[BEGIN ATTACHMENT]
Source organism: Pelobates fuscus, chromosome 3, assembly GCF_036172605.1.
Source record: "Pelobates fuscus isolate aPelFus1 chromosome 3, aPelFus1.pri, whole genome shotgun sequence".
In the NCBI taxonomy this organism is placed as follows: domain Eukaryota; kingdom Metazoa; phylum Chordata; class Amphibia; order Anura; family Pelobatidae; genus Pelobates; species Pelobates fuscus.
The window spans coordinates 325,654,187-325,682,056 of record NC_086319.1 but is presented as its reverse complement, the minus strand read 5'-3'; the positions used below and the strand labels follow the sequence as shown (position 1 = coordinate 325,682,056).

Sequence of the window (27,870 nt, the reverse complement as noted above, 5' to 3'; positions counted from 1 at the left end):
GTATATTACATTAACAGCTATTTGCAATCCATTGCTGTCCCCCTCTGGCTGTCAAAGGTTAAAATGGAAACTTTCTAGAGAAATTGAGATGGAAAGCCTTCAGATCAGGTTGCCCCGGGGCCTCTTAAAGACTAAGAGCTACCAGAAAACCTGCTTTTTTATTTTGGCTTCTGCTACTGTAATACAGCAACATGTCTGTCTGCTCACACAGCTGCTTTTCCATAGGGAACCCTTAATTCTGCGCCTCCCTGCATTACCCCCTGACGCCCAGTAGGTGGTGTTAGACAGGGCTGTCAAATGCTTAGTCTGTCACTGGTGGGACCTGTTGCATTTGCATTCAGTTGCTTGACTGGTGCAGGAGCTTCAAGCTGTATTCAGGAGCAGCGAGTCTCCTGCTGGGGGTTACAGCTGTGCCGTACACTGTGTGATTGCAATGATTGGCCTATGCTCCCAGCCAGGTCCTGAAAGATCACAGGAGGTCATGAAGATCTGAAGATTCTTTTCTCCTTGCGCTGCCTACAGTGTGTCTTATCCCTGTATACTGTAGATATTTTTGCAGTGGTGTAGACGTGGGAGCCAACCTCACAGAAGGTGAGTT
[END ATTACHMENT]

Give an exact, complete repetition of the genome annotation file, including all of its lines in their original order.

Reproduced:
Source organism: Pelobates fuscus, chromosome 3, assembly GCF_036172605.1.
Source record: "Pelobates fuscus isolate aPelFus1 chromosome 3, aPelFus1.pri, whole genome shotgun sequence".
In the NCBI taxonomy this organism is placed as follows: domain Eukaryota; kingdom Metazoa; phylum Chordata; class Amphibia; order Anura; family Pelobatidae; genus Pelobates; species Pelobates fuscus.
The window spans coordinates 325,654,187-325,682,056 of record NC_086319.1 but is presented as its reverse complement, the minus strand read 5'-3'; the positions used below and the strand labels follow the sequence as shown (position 1 = coordinate 325,682,056).

Sequence of the window (27,870 nt, the reverse complement as noted above, 5' to 3'; positions counted from 1 at the left end):
GTATATTACATTAACAGCTATTTGCAATCCATTGCTGTCCCCCTCTGGCTGTCAAAGGTTAAAATGGAAACTTTCTAGAGAAATTGAGATGGAAAGCCTTCAGATCAGGTTGCCCCGGGGCCTCTTAAAGACTAAGAGCTACCAGAAAACCTGCTTTTTTATTTTGGCTTCTGCTACTGTAATACAGCAACATGTCTGTCTGCTCACACAGCTGCTTTTCCATAGGGAACCCTTAATTCTGCGCCTCCCTGCATTACCCCCTGACGCCCAGTAGGTGGTGTTAGACAGGGCTGTCAAATGCTTAGTCTGTCACTGGTGGGACCTGTTGCATTTGCATTCAGTTGCTTGACTGGTGCAGGAGCTTCAAGCTGTATTCAGGAGCAGCGAGTCTCCTGCTGGGGGTTACAGCTGTGCCGTACACTGTGTGATTGCAATGATTGGCCTATGCTCCCAGCCAGGTCCTGAAAGATCACAGGAGGTCATGAAGATCTGAAGATTCTTTTCTCCTTGCGCTGCCTACAGTGTGTCTTATCCCTGTATACTGTAGATATTTTTGCAGTGGTGTAGACGTGGGAGCCAACCTCACAGAAGGTGAGTT